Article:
“I was waiting for this day,” North Carolina healthcare management worker Connie Neal told the Post. “We need change. We need a new president. As soon as I could do my part, why put it off?”
“There is no group of Americans who are more vested in this democratic experiment, historically, than the Black person in the United States of America,” Democratic pollster Cornell Belcher said. “Black people are literally voting like their lives depend on it.”
They’re voting against Trump’s targeting of Black Lives Matter protesters, and the Justice Department backing off from investigating police departments for patterns of abuse. They’re voting against an incumbent who’s called violent white supremacists “very fine people.” One who rose in politics by claiming that then-President Barack Obama was born in Kenya, spent four years trying to dismantle Obama’s legacy policy by policy, then turned around and tried a version of the same birther argument on Sen. Kamala Harris, the Democratic vice presidential nominee this year. One who specializes in personal insults but saves many of his most vicious and demeaning insults for Black lawmakers and activists.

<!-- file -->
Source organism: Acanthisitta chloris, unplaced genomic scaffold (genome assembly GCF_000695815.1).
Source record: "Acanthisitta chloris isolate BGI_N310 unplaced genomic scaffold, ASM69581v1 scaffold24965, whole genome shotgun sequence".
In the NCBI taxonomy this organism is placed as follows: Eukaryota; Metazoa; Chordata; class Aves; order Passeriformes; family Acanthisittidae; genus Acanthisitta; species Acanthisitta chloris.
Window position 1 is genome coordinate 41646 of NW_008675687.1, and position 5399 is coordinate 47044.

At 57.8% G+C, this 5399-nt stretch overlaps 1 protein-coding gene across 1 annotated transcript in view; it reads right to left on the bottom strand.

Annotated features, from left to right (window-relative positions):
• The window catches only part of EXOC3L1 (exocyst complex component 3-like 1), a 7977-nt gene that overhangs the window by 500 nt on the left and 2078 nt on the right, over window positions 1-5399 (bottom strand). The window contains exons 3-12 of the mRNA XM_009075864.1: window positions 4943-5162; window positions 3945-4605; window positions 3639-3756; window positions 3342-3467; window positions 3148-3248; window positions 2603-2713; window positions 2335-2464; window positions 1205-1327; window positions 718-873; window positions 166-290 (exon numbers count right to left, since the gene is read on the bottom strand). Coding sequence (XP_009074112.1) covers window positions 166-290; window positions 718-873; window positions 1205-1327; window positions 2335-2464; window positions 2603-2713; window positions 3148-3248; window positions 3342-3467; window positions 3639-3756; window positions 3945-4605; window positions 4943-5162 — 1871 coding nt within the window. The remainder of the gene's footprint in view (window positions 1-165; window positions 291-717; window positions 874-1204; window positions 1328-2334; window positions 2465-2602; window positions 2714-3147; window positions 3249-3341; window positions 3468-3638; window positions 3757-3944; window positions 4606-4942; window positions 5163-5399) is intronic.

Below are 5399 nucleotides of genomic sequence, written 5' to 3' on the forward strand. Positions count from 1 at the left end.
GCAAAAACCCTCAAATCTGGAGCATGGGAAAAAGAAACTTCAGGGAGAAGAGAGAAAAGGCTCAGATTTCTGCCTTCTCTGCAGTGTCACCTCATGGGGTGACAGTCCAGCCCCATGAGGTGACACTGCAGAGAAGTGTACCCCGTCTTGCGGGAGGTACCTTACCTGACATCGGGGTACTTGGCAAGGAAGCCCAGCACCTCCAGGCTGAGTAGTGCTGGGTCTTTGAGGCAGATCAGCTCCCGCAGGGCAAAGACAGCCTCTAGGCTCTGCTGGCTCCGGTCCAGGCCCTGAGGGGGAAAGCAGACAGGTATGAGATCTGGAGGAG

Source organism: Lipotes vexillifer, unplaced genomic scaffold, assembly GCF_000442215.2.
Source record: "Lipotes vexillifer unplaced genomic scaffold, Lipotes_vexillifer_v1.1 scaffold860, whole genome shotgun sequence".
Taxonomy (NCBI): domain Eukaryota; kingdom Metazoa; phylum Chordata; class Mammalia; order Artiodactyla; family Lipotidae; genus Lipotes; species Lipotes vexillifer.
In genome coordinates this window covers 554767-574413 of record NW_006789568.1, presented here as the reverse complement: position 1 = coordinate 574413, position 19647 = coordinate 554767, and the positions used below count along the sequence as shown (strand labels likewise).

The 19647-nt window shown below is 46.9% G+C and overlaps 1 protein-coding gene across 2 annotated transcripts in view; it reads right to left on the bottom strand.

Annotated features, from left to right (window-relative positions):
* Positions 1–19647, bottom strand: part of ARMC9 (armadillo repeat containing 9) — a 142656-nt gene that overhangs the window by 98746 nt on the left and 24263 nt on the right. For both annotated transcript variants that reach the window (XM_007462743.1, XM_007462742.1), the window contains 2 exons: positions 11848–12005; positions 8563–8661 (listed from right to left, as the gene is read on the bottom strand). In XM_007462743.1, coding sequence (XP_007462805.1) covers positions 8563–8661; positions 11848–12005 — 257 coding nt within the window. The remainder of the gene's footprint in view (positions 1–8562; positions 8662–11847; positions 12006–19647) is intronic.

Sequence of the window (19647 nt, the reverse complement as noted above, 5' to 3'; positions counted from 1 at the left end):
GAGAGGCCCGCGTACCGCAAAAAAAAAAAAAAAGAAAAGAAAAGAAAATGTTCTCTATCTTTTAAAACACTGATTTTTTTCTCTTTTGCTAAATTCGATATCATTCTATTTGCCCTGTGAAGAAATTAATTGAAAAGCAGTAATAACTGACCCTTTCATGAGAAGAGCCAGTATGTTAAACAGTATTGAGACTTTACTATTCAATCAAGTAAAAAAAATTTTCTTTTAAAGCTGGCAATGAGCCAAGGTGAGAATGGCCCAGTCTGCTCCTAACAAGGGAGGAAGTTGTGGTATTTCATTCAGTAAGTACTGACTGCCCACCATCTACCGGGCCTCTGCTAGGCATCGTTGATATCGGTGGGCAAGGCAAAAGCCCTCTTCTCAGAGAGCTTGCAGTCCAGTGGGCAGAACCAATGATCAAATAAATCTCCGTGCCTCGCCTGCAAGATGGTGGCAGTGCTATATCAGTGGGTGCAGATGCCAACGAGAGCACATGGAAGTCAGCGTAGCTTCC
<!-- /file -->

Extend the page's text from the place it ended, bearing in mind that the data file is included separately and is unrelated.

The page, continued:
In response, Black voters are bringing chairs and food to wait in line. They’re there to do whatever it takes, many remembering the brutality of the fight for the right to vote in the 20th century (not so very long ago), as well as understanding the voter suppression they now face that keeps them in those long lines lest their mail-in ballots be rejected.
It shouldn’t be this way. Basic democracy should not rely on the outsized efforts of a group of people trying to participate in a government that has been repeatedly targeted, a vulnerable group in the midst of a pandemic. It is wrong that this is what it takes—and heroic that so many voters are doing what it takes despite being in full knowledge of how wrong it is.